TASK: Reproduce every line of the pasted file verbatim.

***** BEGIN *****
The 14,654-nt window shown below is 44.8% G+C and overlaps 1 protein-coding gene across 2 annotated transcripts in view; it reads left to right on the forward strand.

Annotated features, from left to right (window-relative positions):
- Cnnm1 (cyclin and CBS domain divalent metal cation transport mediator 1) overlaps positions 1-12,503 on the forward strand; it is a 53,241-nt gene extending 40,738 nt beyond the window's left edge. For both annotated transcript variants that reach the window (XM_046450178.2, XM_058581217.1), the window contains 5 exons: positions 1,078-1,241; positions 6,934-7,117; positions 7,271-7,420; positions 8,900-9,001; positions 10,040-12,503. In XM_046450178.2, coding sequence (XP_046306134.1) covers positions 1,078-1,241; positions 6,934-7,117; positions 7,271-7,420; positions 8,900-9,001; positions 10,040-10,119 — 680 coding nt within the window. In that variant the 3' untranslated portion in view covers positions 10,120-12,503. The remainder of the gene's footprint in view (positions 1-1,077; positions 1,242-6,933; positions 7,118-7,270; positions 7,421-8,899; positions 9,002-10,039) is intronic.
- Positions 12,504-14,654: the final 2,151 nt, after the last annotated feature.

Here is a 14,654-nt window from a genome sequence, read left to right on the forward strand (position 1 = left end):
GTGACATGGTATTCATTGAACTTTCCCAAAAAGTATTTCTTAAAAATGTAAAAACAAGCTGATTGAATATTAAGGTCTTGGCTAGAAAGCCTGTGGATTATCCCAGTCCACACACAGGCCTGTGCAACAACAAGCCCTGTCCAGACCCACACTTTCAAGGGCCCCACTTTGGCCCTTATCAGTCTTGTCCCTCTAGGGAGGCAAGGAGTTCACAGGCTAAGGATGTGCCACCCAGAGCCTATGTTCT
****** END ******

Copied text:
The 14,654-nt window shown below is 44.8% G+C and overlaps 1 protein-coding gene across 2 annotated transcripts in view; it reads left to right on the forward strand.

Annotated features, from left to right (window-relative positions):
- Cnnm1 (cyclin and CBS domain divalent metal cation transport mediator 1) overlaps positions 1-12,503 on the forward strand; it is a 53,241-nt gene extending 40,738 nt beyond the window's left edge. For both annotated transcript variants that reach the window (XM_046450178.2, XM_058581217.1), the window contains 5 exons: positions 1,078-1,241; positions 6,934-7,117; positions 7,271-7,420; positions 8,900-9,001; positions 10,040-12,503. In XM_046450178.2, coding sequence (XP_046306134.1) covers positions 1,078-1,241; positions 6,934-7,117; positions 7,271-7,420; positions 8,900-9,001; positions 10,040-10,119 — 680 coding nt within the window. In that variant the 3' untranslated portion in view covers positions 10,120-12,503. The remainder of the gene's footprint in view (positions 1-1,077; positions 1,242-6,933; positions 7,118-7,270; positions 7,421-8,899; positions 9,002-10,039) is intronic.
- Positions 12,504-14,654: the final 2,151 nt, after the last annotated feature.

Here is a 14,654-nt window from a genome sequence, read left to right on the forward strand (position 1 = left end):
GTGACATGGTATTCATTGAACTTTCCCAAAAAGTATTTCTTAAAAATGTAAAAACAAGCTGATTGAATATTAAGGTCTTGGCTAGAAAGCCTGTGGATTATCCCAGTCCACACACAGGCCTGTGCAACAACAAGCCCTGTCCAGACCCACACTTTCAAGGGCCCCACTTTGGCCCTTATCAGTCTTGTCCCTCTAGGGAGGCAAGGAGTTCACAGGCTAAGGATGTGCCACCCAGAGCCTATGTTCT